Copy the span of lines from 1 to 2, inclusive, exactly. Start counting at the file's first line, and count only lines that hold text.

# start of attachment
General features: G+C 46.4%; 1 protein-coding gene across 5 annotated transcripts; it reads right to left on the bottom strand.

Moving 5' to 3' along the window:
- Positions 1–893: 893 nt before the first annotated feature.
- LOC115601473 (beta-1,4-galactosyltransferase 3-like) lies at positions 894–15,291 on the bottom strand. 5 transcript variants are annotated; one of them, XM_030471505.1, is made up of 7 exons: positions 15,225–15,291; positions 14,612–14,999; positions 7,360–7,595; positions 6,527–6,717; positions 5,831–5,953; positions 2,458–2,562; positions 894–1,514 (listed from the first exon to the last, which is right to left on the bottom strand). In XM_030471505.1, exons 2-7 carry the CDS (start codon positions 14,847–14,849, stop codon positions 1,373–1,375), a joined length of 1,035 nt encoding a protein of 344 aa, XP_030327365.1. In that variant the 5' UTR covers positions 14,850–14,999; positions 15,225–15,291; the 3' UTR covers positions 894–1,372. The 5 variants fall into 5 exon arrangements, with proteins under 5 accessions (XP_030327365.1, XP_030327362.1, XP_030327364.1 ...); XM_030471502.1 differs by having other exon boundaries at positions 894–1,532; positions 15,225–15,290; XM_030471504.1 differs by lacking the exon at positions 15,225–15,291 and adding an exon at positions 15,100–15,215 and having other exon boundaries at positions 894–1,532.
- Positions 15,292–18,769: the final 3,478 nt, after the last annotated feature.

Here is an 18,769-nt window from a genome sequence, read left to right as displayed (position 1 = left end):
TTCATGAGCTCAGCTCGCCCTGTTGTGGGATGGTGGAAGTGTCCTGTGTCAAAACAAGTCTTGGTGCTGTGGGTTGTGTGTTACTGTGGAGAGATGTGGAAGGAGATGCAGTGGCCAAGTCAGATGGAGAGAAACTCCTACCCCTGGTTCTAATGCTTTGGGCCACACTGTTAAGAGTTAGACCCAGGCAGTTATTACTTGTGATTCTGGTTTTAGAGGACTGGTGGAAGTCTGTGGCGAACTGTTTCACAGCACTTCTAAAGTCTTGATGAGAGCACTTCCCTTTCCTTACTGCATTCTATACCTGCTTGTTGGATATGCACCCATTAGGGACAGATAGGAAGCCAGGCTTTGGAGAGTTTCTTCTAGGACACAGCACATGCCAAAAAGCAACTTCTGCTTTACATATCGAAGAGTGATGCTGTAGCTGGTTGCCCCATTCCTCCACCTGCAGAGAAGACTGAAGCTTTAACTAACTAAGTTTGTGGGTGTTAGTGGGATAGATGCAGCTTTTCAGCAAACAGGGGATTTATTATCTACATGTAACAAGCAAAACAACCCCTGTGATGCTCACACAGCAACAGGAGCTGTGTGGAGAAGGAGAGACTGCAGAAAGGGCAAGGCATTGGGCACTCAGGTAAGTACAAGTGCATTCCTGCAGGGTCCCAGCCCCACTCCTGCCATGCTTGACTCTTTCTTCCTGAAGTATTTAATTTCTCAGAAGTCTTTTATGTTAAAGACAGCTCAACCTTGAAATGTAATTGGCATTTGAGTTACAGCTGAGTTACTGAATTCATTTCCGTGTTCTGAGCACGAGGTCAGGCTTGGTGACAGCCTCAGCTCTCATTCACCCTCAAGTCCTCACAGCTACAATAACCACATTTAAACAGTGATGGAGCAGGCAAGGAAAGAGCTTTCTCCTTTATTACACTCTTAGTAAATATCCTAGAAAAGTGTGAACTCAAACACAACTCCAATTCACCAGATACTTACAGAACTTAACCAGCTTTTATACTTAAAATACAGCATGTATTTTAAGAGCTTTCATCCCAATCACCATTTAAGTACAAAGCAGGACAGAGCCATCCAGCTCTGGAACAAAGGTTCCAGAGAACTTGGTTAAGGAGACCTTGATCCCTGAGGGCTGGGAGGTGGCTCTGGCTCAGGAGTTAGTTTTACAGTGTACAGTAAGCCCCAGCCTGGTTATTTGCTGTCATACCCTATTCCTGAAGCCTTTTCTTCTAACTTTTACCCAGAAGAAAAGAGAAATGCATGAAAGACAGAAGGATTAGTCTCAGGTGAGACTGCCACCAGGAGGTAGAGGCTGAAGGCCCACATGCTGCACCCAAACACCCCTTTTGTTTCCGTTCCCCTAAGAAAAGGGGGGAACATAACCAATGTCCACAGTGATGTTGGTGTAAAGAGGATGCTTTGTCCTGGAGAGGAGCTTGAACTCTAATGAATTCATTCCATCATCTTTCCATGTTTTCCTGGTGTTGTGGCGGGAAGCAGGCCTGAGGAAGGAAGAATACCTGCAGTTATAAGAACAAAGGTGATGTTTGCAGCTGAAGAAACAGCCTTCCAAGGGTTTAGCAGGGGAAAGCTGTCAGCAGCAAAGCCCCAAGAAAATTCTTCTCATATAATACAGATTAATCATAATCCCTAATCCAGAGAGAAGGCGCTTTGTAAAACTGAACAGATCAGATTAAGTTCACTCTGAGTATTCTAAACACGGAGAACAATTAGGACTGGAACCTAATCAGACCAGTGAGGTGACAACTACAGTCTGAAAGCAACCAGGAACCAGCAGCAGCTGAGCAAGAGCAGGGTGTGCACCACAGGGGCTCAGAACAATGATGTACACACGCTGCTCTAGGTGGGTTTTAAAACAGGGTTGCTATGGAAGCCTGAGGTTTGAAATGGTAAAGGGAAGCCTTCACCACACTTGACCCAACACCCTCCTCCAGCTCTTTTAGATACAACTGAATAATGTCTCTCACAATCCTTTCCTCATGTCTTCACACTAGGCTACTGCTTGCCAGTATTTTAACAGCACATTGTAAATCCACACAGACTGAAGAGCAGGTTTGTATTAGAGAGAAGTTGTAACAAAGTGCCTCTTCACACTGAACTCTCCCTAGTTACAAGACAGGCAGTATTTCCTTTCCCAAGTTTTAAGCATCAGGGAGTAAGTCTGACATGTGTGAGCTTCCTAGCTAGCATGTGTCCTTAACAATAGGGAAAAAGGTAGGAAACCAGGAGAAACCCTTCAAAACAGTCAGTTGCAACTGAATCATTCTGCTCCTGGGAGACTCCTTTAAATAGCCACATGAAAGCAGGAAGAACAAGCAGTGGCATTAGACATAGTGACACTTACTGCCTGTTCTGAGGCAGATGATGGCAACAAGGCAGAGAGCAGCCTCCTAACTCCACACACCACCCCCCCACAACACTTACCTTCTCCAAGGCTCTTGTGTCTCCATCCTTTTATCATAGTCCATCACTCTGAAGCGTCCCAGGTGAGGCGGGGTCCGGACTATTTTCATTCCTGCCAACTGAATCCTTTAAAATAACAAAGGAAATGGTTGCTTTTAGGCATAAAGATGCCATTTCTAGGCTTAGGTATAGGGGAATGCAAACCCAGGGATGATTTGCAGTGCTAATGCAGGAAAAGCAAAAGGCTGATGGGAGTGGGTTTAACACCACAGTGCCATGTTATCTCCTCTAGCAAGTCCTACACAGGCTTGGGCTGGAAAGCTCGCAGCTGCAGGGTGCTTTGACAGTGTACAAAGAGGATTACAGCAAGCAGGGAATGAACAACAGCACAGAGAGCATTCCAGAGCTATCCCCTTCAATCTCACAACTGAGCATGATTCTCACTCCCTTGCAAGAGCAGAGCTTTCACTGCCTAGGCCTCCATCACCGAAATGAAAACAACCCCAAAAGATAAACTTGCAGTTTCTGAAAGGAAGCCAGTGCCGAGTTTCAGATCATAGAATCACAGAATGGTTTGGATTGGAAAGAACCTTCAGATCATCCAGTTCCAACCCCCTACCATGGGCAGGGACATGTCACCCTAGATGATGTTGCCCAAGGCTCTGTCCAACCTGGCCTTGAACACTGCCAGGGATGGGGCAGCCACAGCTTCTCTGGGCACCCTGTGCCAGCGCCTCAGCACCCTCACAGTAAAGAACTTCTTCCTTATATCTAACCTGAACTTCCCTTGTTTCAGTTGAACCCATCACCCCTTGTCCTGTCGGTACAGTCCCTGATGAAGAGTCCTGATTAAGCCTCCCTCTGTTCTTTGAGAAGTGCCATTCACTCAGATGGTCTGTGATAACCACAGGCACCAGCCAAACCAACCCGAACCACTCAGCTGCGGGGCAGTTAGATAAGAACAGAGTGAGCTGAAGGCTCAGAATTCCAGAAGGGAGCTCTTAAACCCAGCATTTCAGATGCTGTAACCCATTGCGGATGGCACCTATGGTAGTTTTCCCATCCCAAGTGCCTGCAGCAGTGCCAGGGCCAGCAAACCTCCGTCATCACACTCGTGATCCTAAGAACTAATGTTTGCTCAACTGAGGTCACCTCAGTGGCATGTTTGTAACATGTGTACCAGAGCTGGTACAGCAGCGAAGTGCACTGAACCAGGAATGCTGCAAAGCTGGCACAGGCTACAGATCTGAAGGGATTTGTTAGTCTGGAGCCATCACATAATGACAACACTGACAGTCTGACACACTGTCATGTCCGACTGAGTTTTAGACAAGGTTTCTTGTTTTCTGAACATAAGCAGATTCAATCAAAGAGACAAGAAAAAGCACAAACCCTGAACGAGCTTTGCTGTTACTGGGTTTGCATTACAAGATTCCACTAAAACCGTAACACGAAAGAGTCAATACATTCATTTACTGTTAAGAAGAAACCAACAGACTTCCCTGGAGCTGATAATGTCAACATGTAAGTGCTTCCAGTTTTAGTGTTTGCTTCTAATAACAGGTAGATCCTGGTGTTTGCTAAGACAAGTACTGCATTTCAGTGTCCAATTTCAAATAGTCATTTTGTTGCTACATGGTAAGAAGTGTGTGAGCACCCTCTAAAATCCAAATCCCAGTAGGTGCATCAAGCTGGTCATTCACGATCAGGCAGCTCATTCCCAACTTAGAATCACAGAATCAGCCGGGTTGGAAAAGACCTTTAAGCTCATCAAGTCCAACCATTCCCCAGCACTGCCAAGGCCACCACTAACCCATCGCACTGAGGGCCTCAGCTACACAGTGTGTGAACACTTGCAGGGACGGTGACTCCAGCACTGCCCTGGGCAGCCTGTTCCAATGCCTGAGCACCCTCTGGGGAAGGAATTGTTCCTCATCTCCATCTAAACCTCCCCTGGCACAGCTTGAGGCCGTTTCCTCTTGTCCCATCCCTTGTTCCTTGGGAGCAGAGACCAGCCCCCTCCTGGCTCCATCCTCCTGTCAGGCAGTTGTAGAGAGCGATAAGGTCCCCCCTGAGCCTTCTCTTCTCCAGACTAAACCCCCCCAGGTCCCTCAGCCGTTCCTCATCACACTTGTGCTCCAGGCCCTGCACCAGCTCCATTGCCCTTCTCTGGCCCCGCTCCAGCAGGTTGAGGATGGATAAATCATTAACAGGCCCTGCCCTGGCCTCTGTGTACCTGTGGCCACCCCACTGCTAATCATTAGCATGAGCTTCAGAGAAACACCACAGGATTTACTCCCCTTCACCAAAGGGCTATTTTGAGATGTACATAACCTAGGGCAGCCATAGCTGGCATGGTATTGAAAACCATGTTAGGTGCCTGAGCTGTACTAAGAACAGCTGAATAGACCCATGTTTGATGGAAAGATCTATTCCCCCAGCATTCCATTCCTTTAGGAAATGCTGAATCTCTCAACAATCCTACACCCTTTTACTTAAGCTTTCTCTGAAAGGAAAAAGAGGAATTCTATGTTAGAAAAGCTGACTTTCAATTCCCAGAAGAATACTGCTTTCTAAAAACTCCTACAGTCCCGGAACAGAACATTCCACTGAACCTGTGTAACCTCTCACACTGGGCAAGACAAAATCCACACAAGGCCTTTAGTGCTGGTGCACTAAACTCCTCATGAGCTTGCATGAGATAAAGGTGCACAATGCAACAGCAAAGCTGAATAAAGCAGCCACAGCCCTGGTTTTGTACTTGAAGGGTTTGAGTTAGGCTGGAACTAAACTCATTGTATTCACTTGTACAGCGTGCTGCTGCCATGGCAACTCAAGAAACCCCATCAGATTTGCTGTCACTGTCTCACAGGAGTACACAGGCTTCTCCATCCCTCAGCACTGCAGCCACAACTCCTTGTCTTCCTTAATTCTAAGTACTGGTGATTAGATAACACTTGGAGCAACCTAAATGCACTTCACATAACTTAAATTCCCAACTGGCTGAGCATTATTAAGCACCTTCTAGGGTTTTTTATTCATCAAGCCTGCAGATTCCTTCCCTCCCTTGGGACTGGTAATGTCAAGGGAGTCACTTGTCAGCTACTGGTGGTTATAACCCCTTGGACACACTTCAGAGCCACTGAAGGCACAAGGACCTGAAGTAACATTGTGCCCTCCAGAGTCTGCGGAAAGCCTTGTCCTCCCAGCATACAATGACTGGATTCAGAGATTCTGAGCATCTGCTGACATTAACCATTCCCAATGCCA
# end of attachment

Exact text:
General features: G+C 46.4%; 1 protein-coding gene across 5 annotated transcripts; it reads right to left on the bottom strand.

Moving 5' to 3' along the window: